It’s not hard to accept the idea that a journal article or a book fits the definition of “scholarship.” But what about a film? Or a podcast? Or dance?
The aim of CAMRA at the University of Pennsylvania is to support students doing multimodal research, and whose output can be represented by images and sounds, rather than just the printed page. As one of the group’s core activities, CAMRA’s collective of graduate students serve as mentors to an annually-chosen group of undergraduate fellows.
To support this fellowship program, which emphasizes mentoring students of color from underrepresented groups, CAMRA has just received a $250,000 grant from The Andrew W. Mellon Foundation. This grant represents continued support from the Mellon Foundation, which also made a seed grant in 2016 to design an earlier iteration of the CAMRA Fellows program.
The Fellows program is CAMRA’s flagship undergraduate mentoring program, assisting burgeoning multimodal researchers to gain the theoretical and technical skills necessary to create their own projects. With roughly half of the undergraduates coming from Penn and half from other local universities, including several Historically Black Colleges and Universities, CAMRA Fellows Program uses multimodal scholarship as a mechanism for getting undergraduates to reimagine what scholarship looks like and to consider applying for doctoral degrees in the humanities and social sciences.
“Part of what drives my own approach to this kind of scholarship has always been the sense that multimodal research is an incredibly powerful mechanism for diversifying academia,” says Annenberg School for Communication Dean John L. Jackson, Jr., who is the founder of and faculty advisor to CAMRA. “Indeed, as someone who graduated from Howard University with an undergraduate degree in film production, I only decided to enter a doctoral program in anthropology because an enthusiastic professor at Columbia University promised to assist me in figuring out how to make films that might one day be intelligible to scholarly audiences.”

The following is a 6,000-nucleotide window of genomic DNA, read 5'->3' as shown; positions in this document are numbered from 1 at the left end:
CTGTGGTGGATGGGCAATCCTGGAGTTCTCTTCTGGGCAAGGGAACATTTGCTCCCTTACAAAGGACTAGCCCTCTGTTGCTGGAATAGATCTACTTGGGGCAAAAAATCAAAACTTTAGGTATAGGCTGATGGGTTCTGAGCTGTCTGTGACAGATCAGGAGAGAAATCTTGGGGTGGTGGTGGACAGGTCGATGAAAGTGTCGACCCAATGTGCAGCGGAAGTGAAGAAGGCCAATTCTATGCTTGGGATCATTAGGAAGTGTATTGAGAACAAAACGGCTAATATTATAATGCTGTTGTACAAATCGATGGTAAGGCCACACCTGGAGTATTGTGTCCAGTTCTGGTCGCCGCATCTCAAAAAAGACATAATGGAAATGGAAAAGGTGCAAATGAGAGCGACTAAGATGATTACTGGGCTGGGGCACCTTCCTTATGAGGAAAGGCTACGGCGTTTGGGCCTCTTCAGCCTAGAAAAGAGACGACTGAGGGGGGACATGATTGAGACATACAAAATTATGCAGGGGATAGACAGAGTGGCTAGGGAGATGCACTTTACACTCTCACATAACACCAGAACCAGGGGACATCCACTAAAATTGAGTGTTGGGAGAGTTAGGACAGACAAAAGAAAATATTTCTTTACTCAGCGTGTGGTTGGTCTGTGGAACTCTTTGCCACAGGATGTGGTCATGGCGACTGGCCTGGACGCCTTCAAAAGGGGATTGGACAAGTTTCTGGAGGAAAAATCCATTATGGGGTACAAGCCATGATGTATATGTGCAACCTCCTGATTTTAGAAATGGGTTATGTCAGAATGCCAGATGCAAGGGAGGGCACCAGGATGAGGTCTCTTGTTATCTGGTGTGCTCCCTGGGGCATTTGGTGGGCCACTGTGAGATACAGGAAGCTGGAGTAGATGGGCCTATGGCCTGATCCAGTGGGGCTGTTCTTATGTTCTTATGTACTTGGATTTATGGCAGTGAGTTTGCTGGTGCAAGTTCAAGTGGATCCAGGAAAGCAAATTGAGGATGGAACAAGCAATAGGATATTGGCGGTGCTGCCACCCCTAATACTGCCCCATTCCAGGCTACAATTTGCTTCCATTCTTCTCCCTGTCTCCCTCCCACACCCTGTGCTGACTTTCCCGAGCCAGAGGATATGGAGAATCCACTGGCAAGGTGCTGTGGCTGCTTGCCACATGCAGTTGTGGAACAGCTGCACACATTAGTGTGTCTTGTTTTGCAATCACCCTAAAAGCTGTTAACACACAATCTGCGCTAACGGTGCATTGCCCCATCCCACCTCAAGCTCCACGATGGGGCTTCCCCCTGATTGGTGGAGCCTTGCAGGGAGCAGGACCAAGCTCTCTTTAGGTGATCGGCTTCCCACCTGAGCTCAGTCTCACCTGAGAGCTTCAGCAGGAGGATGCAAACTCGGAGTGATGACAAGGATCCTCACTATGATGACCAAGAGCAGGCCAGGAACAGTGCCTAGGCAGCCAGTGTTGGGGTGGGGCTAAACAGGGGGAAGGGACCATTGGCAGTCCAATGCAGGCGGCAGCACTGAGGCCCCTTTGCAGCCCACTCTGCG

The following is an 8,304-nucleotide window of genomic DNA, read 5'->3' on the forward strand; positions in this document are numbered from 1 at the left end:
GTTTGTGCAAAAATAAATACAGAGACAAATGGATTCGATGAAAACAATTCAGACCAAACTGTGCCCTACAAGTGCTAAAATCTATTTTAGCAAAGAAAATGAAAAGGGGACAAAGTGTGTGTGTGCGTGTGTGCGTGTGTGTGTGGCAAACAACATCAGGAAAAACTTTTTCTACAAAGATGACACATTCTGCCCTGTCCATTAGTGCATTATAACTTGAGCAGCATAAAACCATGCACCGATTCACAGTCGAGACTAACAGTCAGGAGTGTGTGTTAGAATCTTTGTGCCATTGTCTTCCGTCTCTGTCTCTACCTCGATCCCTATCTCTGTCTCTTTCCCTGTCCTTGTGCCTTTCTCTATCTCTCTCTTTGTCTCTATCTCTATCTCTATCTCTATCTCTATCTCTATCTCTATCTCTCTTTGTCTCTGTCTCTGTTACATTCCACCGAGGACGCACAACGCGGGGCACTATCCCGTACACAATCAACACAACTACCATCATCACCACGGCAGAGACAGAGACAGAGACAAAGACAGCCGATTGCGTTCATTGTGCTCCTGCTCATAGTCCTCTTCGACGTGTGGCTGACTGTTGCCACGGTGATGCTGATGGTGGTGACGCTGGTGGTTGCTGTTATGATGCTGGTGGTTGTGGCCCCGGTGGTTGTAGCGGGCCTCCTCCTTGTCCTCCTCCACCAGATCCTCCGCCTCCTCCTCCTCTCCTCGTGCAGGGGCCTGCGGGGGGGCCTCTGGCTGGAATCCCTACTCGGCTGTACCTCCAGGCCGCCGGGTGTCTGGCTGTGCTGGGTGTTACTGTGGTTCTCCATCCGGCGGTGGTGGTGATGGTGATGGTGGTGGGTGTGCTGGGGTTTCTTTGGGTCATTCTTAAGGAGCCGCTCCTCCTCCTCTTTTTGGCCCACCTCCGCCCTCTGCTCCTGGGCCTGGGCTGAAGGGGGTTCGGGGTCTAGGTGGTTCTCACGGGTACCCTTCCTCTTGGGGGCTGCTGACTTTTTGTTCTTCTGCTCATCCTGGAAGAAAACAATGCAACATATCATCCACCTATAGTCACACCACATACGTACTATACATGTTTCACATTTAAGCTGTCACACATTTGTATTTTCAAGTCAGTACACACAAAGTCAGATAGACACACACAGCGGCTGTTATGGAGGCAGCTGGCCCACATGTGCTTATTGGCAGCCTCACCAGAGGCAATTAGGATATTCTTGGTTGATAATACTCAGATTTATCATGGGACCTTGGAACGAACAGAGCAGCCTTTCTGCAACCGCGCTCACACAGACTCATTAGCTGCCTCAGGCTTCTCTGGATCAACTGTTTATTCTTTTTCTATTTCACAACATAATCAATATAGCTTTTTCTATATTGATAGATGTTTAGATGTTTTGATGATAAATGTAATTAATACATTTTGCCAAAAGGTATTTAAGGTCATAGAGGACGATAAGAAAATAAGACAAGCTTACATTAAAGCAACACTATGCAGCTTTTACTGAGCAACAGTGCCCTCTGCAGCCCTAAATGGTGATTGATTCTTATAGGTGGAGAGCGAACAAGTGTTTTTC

Several of the early CAMRA Fellows have gone on to graduate school in the United States or United Kingdom. In fact, one of the fellows from 2016-17 — Farrah Rahaman — will be starting her Ph.D. at the Annenberg School in the Fall. She will be joined in her cohort by Melissa Skolnick-Noguera, who is pursuing a joint Ph.D. at Annenberg and the School for Social Policy and Practice, and who directed the Fellows Program in 2016-17.
Current Annenberg Ph.D. student Arlene Fernández served as the Director of the CAMRA Fellows Program in 2017-18, and Rahaman joined her that year as Coordinator of the program.
This new Mellon grant expands the program by supporting three new cohorts, each of eight sophomores, over the next three years, and providing them with year-round mentorship by Ph.D. students from Penn. Through the program, the students begin work on multimedia projects that they could continue to develop as part of future Ph.D. programs.
The Fellows and their mentors meet for a week at Penn over the summer for an intensive introduction to multimodal scholarship and its transformative impact on academic research. They also get trained in the media techniques they will deploy to create their junior-year research projects.
During their senior year, Fellows continue to work closely with their mentor to think about and apply to graduate programs, with the aim of composing compelling applications to Ph.D. programs in the humanities and social sciences.
Each year, the fellows present this work at CAMRA’s Screening Scholarship Media Festival (SSMF), which will be held this weekend at the Annenberg School for Communication.
CAMRA is comprised of students from, and supported by, a number of schools at Penn, including the Annenberg School, the School of Arts and Sciences, the School of Social Policy & Practice, and the Graduate School of Education. It is also supported by the newly-launched Center for Experimental Ethnography, a cross-school initiative which coordinates scholarship, research, and public partnerships related to multi-modal work practices.